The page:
Nicotiana Tabacum (Tobacco): A Cardiac Poison
All parts are poisonous except die ripe seeds. The dried leaves (tambaku) contain one to eight percent of nicotine and are used in the form of smoke or snuff or chewed. The leaves contain active principles, which are the toxic alkaloids nicotine and anabasine (which are equally toxic); nornicotine (less toxic). Nicotine is a colorless, volatile, bitter, hygroscopic liquid alkaloid. It is used extensively in agricultural and horticultural work, for fumigating and spraying, as insecticides, worm powders, etc.
Climbing plant found in tropical forests with long, woody rope-like stems of anomalous anatomical structure. Tobacco flowers are organized in panicles. They have a tubular shape with 5 fused petals that flar at the mouth into 5 distinct lobes. They are fragrant and range in color from white to a very light pink, purple, or yellow. It is important to note that nicotine-product users moderate their use of the products to adjust the level of their effects: smokers can hold the smoke less long, let the cigarette burn longer between inhalations, etc.
Absorption and Excretion: Nicotine is rapidly absorbed from all mucous membranes, lungs and the skin. Eighty to ninety percent is metabolized by the liver, but some may be metabolized in the kidneys and the lungs. It is excreted by the kidneys.
Action: It acts on the autonomic ganglia which are stimulated initially, but are depressed and blocked at later stage. It also acts on the somatic neuromuscular junction, and afferent fibers from sensory receptors.
It is the most widely grown commercial non-food plant in the world. It holds a high importance in financial and economic policies in many countries. Consumption is by way of smoking, inhaling or chewing and is a habit forming narcotic, and although bans of its use have been attempted, its consumption marches steadily forward.
Nicotine is the primary psychoactive constituent of tobacco. It is found in cigarettes, chewing tobacco, and rolling tobacco, as well as in nicotine patches, gum, inhalers, and nasal spray. Tobacco has a long history of use by medical herbalists as a relaxant, though since it is a highly additive drug it is seldom employed internally or externally at present. The leaves are antispasmodic, discutient, diuretic, emetic, expectorant, irritant, narcotic, sedative and sialagogue. They are used externally in the treatment of rheumatic swelling, skin diseases and scorpion stings. The plant should be used with great caution, when taken internally it is an addictive narcotic.
Acute Poisoning: G.I.T. Burning acid sensation, nausea, vomiting, abdominal pain, hyper salivation. Ingestion of parts of the tobacco plant may cause various symptoms and severe cases may result in a coma.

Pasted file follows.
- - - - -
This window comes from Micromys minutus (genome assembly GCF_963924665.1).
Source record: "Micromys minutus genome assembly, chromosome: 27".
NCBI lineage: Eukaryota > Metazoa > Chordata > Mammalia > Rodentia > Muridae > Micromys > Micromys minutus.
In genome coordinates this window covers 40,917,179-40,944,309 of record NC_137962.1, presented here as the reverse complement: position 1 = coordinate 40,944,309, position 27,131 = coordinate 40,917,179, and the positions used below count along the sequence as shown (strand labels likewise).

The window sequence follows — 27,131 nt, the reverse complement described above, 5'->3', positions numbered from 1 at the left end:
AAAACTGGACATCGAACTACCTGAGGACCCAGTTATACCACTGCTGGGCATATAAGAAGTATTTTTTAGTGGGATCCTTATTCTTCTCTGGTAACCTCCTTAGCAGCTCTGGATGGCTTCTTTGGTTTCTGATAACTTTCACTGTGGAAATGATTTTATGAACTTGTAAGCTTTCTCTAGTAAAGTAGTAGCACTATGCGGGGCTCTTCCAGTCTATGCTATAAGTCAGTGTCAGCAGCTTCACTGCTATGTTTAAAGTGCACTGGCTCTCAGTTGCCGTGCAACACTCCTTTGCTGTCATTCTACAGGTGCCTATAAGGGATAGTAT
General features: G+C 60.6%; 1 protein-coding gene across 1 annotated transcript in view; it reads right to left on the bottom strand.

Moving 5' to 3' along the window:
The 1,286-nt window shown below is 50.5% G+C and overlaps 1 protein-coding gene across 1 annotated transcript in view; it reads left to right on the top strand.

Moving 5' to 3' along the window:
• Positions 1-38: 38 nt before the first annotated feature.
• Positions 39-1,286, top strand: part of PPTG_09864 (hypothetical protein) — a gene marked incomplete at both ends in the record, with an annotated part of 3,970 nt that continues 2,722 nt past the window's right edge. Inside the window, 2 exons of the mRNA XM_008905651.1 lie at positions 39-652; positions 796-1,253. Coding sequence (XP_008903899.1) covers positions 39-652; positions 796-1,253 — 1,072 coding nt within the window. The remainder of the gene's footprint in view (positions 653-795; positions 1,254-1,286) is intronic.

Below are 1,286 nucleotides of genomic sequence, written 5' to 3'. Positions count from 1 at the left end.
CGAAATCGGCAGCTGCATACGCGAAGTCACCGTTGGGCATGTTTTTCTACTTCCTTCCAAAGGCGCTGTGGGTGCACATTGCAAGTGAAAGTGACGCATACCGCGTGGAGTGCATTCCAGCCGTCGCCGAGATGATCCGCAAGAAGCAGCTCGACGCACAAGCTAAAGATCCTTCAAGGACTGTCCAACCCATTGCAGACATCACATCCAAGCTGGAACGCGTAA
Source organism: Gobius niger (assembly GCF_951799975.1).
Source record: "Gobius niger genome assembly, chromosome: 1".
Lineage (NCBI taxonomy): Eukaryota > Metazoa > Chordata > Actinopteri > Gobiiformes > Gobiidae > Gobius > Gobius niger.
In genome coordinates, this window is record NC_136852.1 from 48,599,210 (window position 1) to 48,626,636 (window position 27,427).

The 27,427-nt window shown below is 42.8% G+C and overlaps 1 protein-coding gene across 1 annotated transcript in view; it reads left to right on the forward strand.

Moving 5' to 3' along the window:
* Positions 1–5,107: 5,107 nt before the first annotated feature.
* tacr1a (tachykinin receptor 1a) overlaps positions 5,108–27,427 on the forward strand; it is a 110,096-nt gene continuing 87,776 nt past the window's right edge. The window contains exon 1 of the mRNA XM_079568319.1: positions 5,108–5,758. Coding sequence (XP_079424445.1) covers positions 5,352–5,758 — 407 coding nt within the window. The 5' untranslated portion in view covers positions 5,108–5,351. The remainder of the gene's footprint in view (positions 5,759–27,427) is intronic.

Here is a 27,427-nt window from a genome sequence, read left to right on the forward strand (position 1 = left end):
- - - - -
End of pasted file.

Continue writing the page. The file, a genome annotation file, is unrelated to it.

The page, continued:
Cardiopulmonary: Tachycardia, hypertension, tachyapnoea, (early); bradycardia, hypotension, respiratory depression (late). -Cardiac arrhythmias may occur. C.N.S.: Miosis, confusion, headache, sweating, ataxia, agitation, restlessness, hyperthermia (early); mydriasis, lethargy, convulsions, coma (late). Death may occur from respiratory failure.
Chronic Poisoning: Symptoms are cough, wheezing, dyspnoea, anorexia, vomiting, diarrhea, anemia, faintness, tremors, impaired memory, amblyopia, and blindness, irregularity of the heart with extra systoles and occasionally attacks of pain suggesting angina pectoris.
Withdrawal Symptoms: Intense urge to smoke, anxiety, impaired concentration and memory, depression or hostility, headache, muscle cramps, sleep disturbances, increased appetite and weight gain, diaphoresis and rapid respirations.
Nicotine replacement therapy (NRT) includes use of nicotine products including gum, transdermal patch, nasal spray, lozenge and inhaler.
Fatal Dose: Sixty to hundred mg. of nicotine. It rivals cyanide as a poison capable of producing rapid death; fifteen to thirty g. of crude tobacco.
Smoked Nicotine Dosages:
Threshold : 0.2 - 0.3 mg
Light : 0.3 - 0.8 mg
Common : 0.6 - 1.5 mg
Strong : 1 - 2 mg
Heavy : 2 - 4 mg
Fatal Period: Five to 15 minutes.
The Circumstances of Poisoning: Accidental poisoning results due to ingestion, excessive smoking and application of leaves or juice to wound or skin. For malingering tobacco leaves are soaked in water for some hours and placed in axillae at bed time, which is held in position by a bandage. Poisonous symptoms are seen the next morning. Suicidal and homicidal poisoning is rare.